One of the first things you might associate with teenagers is their risk-taking behavior. And most of the time, those associations are negative. Right?
That’s because we are deluged with stories of troubled youth whose risk-taking actions got out of hand —sometimes with tragic results. But what if there was a flip-side to youth risk-taking? A side that would make us encourage teenagers to stretch their comfort zones?
In a recent article, What Happy People Do Differently, positive psychologists, Robert Biswas-Diener and Todd Kashdan, claim that truly happy people understand “happiness is not just about doing things that you like. It also requires growth and adventuring beyond the boundaries of your comfort zone.”
“Curiosity,” they say, “is largely about exploration…the most direct route to becoming stronger and wiser.” A study led by Kashdan and psychologist Michael Steger found that “curious people invest in activities that cause them discomfort as a springboard to higher psychological peaks.”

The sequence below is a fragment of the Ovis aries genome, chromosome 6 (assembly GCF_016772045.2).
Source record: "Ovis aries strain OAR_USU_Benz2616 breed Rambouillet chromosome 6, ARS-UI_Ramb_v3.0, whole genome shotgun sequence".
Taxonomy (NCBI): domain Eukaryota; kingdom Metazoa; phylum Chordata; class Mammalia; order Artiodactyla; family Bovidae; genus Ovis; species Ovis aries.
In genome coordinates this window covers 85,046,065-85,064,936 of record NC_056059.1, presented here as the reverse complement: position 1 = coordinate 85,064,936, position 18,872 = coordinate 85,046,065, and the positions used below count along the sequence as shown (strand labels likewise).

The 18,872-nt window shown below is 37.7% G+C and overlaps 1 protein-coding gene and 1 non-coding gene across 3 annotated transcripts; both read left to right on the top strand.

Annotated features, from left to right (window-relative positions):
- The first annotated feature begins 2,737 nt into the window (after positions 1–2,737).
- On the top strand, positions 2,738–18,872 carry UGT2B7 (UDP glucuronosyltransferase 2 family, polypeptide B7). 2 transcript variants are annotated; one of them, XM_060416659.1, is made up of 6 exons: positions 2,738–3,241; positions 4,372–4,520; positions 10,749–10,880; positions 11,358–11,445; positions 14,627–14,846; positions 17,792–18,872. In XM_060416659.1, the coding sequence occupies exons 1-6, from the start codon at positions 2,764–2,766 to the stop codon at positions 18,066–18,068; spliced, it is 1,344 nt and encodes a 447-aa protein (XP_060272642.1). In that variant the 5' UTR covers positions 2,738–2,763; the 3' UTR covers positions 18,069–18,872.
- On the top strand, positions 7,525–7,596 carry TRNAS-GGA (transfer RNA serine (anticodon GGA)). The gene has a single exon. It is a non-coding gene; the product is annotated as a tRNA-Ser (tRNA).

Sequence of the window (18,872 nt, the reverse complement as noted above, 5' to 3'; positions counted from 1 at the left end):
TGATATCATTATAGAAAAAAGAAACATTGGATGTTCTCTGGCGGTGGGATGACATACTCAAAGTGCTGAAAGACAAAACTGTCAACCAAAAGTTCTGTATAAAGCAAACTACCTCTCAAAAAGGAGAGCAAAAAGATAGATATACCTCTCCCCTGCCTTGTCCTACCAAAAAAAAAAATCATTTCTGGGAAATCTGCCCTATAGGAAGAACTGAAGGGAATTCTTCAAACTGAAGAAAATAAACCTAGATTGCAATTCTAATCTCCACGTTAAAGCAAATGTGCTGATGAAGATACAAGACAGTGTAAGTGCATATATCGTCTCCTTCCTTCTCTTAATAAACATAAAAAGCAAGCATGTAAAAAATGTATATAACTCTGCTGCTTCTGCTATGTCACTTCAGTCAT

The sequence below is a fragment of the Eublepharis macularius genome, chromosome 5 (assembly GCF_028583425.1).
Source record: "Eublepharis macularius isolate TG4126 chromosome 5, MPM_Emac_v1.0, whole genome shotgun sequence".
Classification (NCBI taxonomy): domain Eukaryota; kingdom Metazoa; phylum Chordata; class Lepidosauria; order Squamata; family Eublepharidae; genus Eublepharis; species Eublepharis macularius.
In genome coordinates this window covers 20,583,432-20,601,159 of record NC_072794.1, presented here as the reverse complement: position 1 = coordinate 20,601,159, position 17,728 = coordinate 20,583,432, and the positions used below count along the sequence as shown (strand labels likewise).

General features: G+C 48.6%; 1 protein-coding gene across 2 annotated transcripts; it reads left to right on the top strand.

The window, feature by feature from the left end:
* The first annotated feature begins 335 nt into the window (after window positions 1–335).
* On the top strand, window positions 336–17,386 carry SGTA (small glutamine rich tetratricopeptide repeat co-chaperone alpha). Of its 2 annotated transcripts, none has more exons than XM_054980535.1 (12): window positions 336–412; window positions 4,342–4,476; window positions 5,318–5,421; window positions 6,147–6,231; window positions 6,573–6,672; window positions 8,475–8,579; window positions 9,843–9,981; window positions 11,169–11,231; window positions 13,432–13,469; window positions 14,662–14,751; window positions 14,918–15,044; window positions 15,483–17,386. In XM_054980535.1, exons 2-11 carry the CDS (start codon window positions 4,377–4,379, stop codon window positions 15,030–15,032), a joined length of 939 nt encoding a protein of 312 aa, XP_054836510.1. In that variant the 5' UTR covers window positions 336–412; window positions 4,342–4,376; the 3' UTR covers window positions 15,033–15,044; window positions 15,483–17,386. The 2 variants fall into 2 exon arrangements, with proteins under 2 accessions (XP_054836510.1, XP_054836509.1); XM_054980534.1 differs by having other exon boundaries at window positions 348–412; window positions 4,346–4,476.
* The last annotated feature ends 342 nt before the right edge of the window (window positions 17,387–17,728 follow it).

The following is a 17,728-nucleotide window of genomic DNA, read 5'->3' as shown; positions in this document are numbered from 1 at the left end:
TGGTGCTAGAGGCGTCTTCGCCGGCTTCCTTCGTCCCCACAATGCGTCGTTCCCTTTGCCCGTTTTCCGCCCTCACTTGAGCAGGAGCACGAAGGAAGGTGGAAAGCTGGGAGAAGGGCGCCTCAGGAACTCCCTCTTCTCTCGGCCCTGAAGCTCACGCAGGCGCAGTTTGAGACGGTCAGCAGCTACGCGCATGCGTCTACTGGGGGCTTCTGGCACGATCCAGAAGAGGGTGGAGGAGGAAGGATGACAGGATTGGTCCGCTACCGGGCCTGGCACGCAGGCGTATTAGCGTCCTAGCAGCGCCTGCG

Teens Find Identity through Discomfort
Written by Marilyn Price-Mitchell, PhD, a developmental psychologist and founder of Roots of Action. I’m also a mother, stepmother, and grandmother with a passion for helping adults nurture young people who care about others, contribute to the social good, and act to improve the planet.
Roots of Action is designed to offer a blend of stories and insights drawn from theory and research in many fields, including child and adolescent development, education, positive psychology, and neurobiology. These fields offer the historical roots that help young people develop an internal compass with eight core abilities: Resilience, Learning, Social Skills, Caring, Self-Awareness, Creativity, Strategy, and Character.
If you are a professional in one of the fields mentioned above and would like to submit a guest article, please contact us. You can learn more about Youth In Transition on our webpage yitfredericton.ca.